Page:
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He Tohu official opening, National Library of New Zealand

Hon Peter Dunne
Minister of Internal Affairs


19 May 2017 Speech

He Tohu official opening

National Library of New Zealand, Wellington

Tēnā koutou katoa

I am pleased to welcome you to the opening of this extraordinary exhibition.

At the centre of He Tohu are three taonga which have played a significant role in shaping our nation:

• He Whakaputanga, the 1835 Declaration of Independence of the United Tribes of the New Zealand;

• the 1840 Treaty of Waitangi; and

• the 1893 Women’s Suffrage Petition.

I would especially like to welcome and acknowledge:

• Their Excellencies the Right Honourable Dame Patsy Reddy, Governor-General of New Zealand and Sir David Gascoigne;

• the Honourable Paula Bennett, Acting Prime Minister and Minister for Women and Tourism;

• in Kingi Tuheitia’s absence, members of the Kīngitanga;

• my other Ministerial colleagues who are here today; and

• Ta Tumu te Heuheu, esteemed rangitira and members of the He Tohu Iwi Leader Partner Group who I have worked with throughout the development of this exhibition – it has been an extraordinary experience, and a privilege, to partner with you on this journey.

I am very proud that He Tohu was developed as a partnership between the Crown and Māori.

It is important that this partnership is an enduring one that lasts far beyond today.

I am truly humbled by sheer volume of skill, knowledge and expertise that has been contributed to making He Tohu a reality.

It has been a three year journey, with many different aspects that needed to be woven arefully together.

Some of these threads will be visible when you walk through He Tohu – be it through the design of the space or in the treasure trove of information available on the interactive displays.

There are lots of other threads that will not be so visible – things like:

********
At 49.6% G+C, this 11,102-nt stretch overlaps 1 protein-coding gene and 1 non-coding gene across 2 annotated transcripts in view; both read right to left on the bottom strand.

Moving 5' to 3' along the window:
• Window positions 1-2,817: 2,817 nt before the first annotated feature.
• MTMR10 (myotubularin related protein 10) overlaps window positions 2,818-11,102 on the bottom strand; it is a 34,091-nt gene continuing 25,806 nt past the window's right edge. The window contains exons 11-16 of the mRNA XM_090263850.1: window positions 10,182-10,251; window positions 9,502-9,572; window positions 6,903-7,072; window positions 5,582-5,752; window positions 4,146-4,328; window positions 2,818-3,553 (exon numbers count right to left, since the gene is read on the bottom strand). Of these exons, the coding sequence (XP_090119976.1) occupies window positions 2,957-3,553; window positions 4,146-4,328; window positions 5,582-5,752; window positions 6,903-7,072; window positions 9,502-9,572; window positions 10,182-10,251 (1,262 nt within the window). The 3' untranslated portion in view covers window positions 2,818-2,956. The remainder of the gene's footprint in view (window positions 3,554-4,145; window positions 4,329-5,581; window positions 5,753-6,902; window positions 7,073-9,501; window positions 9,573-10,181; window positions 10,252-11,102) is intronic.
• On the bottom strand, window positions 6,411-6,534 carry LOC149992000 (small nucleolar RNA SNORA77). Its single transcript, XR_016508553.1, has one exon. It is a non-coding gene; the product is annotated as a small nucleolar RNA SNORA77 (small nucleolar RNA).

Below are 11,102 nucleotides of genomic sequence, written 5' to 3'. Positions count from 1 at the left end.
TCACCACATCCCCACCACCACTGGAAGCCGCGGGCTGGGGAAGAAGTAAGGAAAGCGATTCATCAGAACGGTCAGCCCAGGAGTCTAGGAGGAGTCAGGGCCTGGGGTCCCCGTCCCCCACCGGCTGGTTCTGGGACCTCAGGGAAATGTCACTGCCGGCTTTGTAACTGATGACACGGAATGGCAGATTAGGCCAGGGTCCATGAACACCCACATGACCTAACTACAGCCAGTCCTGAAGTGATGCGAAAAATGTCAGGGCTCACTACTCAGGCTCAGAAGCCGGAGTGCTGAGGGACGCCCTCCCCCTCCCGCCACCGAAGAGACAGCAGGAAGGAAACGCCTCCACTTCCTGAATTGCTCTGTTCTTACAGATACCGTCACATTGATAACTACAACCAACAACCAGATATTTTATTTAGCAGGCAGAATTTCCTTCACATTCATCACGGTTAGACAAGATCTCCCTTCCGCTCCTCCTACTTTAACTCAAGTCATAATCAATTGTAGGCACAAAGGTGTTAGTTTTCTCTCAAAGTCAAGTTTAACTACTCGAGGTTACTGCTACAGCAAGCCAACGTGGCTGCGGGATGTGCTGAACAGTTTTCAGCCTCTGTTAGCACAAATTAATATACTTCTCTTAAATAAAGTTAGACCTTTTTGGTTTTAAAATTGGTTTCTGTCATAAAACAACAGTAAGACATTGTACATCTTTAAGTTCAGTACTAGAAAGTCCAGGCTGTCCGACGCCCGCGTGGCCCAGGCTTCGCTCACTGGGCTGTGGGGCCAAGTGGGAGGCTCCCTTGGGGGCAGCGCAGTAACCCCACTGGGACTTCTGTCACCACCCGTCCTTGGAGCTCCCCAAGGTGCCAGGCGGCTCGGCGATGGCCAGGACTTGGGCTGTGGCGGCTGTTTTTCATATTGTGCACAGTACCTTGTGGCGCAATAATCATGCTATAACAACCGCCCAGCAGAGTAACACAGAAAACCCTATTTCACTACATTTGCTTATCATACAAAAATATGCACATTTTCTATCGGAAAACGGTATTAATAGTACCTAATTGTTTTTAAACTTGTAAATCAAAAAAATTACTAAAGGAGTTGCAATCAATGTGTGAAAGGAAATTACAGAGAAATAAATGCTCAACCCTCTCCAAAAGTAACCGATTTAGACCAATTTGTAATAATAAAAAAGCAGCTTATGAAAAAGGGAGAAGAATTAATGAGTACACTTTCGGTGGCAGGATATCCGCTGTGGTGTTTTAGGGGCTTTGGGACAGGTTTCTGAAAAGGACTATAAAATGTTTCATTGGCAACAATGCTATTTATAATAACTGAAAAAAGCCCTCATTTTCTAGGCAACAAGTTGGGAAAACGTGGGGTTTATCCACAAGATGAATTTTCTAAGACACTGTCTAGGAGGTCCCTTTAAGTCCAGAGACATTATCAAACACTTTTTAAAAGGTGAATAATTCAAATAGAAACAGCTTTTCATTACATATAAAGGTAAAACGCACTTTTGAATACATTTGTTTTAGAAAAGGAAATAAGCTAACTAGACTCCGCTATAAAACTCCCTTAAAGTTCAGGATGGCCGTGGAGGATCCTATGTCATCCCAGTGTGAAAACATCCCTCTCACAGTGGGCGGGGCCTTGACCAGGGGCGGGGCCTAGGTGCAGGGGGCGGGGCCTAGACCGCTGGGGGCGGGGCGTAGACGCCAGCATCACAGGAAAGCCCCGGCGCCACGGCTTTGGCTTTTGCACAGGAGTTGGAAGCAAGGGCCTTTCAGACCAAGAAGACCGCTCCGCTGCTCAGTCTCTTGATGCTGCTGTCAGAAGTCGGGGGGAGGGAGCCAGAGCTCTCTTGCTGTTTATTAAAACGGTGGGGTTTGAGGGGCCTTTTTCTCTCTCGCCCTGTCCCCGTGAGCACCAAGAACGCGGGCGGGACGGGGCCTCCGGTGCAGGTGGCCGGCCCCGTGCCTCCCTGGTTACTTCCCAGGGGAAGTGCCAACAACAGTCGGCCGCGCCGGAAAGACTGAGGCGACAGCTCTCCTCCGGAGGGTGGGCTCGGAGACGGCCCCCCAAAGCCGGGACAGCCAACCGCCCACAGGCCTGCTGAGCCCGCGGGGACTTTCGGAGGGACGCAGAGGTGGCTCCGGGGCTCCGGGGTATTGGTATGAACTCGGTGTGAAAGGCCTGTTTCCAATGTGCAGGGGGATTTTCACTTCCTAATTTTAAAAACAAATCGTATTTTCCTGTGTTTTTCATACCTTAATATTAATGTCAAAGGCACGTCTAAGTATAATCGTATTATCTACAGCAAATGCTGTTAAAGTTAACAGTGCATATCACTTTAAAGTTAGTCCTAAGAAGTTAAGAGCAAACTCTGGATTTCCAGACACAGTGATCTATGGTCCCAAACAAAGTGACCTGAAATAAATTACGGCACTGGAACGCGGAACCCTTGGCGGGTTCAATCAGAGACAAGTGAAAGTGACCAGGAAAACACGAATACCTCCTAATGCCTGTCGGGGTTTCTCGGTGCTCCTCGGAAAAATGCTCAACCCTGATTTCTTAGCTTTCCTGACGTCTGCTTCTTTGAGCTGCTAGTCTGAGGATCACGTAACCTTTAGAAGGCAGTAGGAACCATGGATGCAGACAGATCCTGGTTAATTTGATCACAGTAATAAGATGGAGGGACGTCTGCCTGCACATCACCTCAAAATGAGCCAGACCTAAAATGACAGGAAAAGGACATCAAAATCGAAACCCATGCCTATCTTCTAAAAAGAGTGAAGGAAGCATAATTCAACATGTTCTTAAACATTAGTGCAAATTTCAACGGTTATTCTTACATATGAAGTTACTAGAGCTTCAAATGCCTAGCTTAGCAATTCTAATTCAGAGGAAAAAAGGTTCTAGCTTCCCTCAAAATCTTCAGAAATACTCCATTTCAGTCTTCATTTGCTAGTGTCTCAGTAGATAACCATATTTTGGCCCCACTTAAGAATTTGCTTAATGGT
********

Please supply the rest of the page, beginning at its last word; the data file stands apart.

• the advice and wisdom which was so graciously shared by the He Tohu Women’s Suffrage Petition Advisory Group and Māori Technical Advisory Group; and

• the many years of work from preservation specialists at Archives New Zealand and the National Library to ensure that the taonga will endure for at least the next
500 years.

I had the privilege of being shown around the exhibition space a few weeks ago and was especially moved by the document room, which is enveloped by rimu panelling.

The undulating shape is inspired by a waka huia, a Māori treasure container.

In the forest, mature rimu are home and protector to many species of flora and fauna – from plants that grow in their upper canopies, to birds that roost in their branches.

The rimu trees from which this panelling was made were blown down in the Kahurangi National Park a few years ago during cyclone Ita.

While these trees are no longer able to protect the plants and creatures of the forest as they once did, I think it is fitting that some of them can continue their role of protector – this time for three of our most important constitutional taonga.

It reflects that these are living documents – they have a life of their own, and the ability to teach, inspire and move people.

The opportunity to be up close with the real things is powerful – and brings all of us closer to the people who signed them.

Many people around our country will be able to make direct connection to these documents – particularly to the Women’s Suffrage Petition, due to the large proportion of women at that time who signed it.

I have my own connection – I recently discovered that my great-grandmother signed the Women’s Suffrage Petition, and I feel very proud of this.

As well as displaying the documents themselves, we are hopeful that He Tohuwill help us to learn a lot more about the thousands of ordinary women who championed social change in New Zealand through signing the petition.

I truly believe that this is a remarkable exhibition, and hope you will feel the same.

Thank you again for being here today.

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